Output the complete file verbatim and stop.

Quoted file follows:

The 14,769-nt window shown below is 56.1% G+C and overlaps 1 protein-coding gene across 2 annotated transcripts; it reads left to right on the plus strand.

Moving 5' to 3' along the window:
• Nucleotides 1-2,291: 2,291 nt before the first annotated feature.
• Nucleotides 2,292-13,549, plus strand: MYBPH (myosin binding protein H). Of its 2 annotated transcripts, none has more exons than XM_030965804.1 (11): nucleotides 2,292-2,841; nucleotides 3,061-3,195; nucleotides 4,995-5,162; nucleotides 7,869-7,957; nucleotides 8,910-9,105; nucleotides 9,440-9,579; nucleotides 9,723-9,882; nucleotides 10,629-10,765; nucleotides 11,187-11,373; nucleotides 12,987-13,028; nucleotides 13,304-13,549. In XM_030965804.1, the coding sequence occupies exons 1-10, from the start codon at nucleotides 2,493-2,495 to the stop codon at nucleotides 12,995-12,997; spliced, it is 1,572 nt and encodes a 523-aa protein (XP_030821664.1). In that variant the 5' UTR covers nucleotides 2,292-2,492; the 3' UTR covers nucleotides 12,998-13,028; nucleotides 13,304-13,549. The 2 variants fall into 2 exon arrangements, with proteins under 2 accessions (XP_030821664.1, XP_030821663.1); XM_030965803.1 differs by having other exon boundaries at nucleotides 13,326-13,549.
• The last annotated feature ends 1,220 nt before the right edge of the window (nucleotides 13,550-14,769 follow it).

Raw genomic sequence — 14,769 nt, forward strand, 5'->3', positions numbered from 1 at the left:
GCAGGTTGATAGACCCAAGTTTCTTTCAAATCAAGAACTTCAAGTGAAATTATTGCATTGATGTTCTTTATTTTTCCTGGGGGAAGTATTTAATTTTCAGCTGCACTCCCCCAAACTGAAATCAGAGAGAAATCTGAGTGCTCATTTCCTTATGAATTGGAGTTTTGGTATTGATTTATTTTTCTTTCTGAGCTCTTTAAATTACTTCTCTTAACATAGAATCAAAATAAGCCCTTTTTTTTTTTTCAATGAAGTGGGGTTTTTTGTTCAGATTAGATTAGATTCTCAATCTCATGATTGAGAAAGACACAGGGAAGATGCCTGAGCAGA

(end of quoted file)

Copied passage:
The 14,769-nt window shown below is 56.1% G+C and overlaps 1 protein-coding gene across 2 annotated transcripts; it reads left to right on the plus strand.

Moving 5' to 3' along the window:
• Nucleotides 1-2,291: 2,291 nt before the first annotated feature.
• Nucleotides 2,292-13,549, plus strand: MYBPH (myosin binding protein H). Of its 2 annotated transcripts, none has more exons than XM_030965804.1 (11): nucleotides 2,292-2,841; nucleotides 3,061-3,195; nucleotides 4,995-5,162; nucleotides 7,869-7,957; nucleotides 8,910-9,105; nucleotides 9,440-9,579; nucleotides 9,723-9,882; nucleotides 10,629-10,765; nucleotides 11,187-11,373; nucleotides 12,987-13,028; nucleotides 13,304-13,549. In XM_030965804.1, the coding sequence occupies exons 1-10, from the start codon at nucleotides 2,493-2,495 to the stop codon at nucleotides 12,995-12,997; spliced, it is 1,572 nt and encodes a 523-aa protein (XP_030821664.1). In that variant the 5' UTR covers nucleotides 2,292-2,492; the 3' UTR covers nucleotides 12,998-13,028; nucleotides 13,304-13,549. The 2 variants fall into 2 exon arrangements, with proteins under 2 accessions (XP_030821664.1, XP_030821663.1); XM_030965803.1 differs by having other exon boundaries at nucleotides 13,326-13,549.
• The last annotated feature ends 1,220 nt before the right edge of the window (nucleotides 13,550-14,769 follow it).

Raw genomic sequence — 14,769 nt, forward strand, 5'->3', positions numbered from 1 at the left:
GCAGGTTGATAGACCCAAGTTTCTTTCAAATCAAGAACTTCAAGTGAAATTATTGCATTGATGTTCTTTATTTTTCCTGGGGGAAGTATTTAATTTTCAGCTGCACTCCCCCAAACTGAAATCAGAGAGAAATCTGAGTGCTCATTTCCTTATGAATTGGAGTTTTGGTATTGATTTATTTTTCTTTCTGAGCTCTTTAAATTACTTCTCTTAACATAGAATCAAAATAAGCCCTTTTTTTTTTTTCAATGAAGTGGGGTTTTTTGTTCAGATTAGATTAGATTCTCAATCTCATGATTGAGAAAGACACAGGGAAGATGCCTGAGCAGA